what is a false memory?

A false memory is a fabricated or distorted recollection of an event. Such memories may be entirely false and imaginary. In other cases, they may contain elements of fact that have been distorted by interfering information or other memory distortions.

Memory Mistakes Are Quite Common

People often think of memory as something like a video recorder, accurately documenting and storing everything that happens with perfect accuracy and clarity. In reality, memory is very prone to fallacy. People can feel completely confident that their memory is accurate, but this confidence is no guarantee that a particular memory is correct. Examples of this phenomenon can range from the fairly mundane, such as incorrectly recalling that you locked the front door, to the much more serious, such as falsely remembering details of an accident you witnessed.

Definitions of False Memory

How do psychologists define false memory?
How do they distinguish it from other forms of memory fallibility?
Some common elements of false memory include :
– mental experiences that people believe are accurate representations of past events
– trivial details (believing you put your keys on the table when you got home) to much more serious (believing you saw someone at the scene of a crime)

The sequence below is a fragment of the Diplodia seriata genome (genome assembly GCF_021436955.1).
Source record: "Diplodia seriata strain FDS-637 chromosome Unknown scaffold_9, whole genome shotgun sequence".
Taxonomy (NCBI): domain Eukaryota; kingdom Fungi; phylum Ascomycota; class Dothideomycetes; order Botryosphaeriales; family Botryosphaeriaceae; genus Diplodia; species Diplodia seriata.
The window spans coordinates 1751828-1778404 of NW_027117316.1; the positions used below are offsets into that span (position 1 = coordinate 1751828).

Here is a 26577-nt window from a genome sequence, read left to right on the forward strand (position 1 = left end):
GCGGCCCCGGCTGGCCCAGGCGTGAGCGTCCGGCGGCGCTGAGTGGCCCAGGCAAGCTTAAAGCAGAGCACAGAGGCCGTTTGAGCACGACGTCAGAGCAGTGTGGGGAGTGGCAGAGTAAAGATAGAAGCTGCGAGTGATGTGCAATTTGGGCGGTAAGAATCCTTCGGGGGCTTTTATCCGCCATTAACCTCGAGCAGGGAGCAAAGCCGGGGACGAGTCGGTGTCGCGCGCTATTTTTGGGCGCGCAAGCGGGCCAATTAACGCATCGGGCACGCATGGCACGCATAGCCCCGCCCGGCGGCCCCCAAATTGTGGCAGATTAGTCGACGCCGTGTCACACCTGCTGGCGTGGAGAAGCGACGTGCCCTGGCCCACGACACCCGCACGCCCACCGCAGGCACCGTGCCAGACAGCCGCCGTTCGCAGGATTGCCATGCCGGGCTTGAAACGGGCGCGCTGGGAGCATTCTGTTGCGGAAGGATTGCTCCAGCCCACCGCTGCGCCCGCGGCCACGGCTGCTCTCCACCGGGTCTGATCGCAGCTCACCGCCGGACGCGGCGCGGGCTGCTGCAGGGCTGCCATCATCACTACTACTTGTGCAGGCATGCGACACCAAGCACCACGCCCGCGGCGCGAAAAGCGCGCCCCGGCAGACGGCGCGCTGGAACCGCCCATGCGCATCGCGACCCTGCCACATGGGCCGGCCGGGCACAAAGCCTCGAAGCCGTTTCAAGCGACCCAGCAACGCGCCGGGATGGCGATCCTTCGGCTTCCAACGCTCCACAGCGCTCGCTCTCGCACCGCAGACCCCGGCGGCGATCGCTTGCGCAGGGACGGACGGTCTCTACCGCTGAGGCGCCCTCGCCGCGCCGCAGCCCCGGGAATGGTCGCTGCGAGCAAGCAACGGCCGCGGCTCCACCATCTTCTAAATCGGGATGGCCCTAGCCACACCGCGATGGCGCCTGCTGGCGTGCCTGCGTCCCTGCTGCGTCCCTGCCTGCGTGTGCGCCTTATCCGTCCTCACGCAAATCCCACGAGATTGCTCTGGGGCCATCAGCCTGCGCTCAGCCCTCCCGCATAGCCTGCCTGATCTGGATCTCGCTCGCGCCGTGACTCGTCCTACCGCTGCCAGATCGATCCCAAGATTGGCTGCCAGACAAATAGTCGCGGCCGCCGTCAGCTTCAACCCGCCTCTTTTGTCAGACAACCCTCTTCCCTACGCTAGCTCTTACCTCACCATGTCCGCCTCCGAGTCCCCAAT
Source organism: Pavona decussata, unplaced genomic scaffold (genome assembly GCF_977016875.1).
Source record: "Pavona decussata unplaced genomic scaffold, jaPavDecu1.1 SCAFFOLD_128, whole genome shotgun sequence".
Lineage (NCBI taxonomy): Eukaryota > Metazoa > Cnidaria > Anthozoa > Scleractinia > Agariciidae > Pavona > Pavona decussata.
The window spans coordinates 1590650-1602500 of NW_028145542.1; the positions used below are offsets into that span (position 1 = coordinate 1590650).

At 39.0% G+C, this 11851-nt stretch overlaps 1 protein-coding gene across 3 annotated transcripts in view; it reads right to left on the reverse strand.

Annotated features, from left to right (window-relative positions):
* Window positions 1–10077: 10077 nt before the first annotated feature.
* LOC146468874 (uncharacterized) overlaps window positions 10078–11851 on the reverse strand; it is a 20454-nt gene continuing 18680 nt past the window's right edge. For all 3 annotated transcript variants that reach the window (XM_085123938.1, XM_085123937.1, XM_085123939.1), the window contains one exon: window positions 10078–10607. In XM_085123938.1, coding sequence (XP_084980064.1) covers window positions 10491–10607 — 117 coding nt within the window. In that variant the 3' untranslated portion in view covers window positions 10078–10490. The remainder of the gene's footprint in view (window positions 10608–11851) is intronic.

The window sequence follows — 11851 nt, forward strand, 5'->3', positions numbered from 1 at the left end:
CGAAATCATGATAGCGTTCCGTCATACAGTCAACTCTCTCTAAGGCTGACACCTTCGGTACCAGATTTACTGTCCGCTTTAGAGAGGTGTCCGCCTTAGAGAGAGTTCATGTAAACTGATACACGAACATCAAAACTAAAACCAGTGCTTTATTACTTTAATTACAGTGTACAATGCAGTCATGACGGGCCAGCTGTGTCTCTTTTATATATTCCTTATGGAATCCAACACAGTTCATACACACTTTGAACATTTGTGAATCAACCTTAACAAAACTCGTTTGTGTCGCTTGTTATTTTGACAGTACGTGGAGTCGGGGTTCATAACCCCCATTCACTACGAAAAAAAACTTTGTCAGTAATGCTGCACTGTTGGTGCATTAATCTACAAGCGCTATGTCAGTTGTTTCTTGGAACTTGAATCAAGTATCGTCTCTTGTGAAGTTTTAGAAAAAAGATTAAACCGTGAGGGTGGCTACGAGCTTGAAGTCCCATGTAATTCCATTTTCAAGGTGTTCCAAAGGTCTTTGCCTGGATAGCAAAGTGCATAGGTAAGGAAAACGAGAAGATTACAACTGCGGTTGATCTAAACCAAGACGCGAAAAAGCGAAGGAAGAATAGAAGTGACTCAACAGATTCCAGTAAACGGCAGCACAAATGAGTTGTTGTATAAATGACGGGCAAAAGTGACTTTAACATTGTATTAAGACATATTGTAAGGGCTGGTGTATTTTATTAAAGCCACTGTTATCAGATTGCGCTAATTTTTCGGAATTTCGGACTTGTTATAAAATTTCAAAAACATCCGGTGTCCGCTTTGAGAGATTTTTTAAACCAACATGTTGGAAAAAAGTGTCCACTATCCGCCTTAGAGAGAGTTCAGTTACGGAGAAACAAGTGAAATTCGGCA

False memory differs from simple memory errors. While we are all prone to memory fallibility false memory is more than a simple mistake; it involves a level of certitude in the validity of the memory.

What are false memories?

A false memory is a recollection that seems real in your mind but is fabricated in part or in whole. An example of a false memory is believing you started the washing machine before you left for work, only to come home and find you didn’t. Another example of a false memory is believing you were grounded for the first time for not washing dishes when you were 12, but your mom tells you it was because you were disrespectful to her — and it wasn’t the first time.
Most false memories aren’t malicious or even intentionally hurtful. They’re shifts or reconstructions of memory that don’t align with the true events. However, some false memories can have significant consequences, including in court or legal settings where false memories may convict someone wrongfully.

What can you do about false memories?

The only answer or treatment for false memories is independent evidence that corroborates or disproves your memories. Yes, false memories may seem quite real and even highly emotional. Your confidence in them makes them feel more tangible, but it doesn’t guarantee authenticity. Likewise, the presence of false memories doesn’t mean your memory is bad or that you’re developing a type of memory disorder, like dementia or Alzheimer’s disease. False memories, for better or worse, are an element of being human and not having an impermeable brain.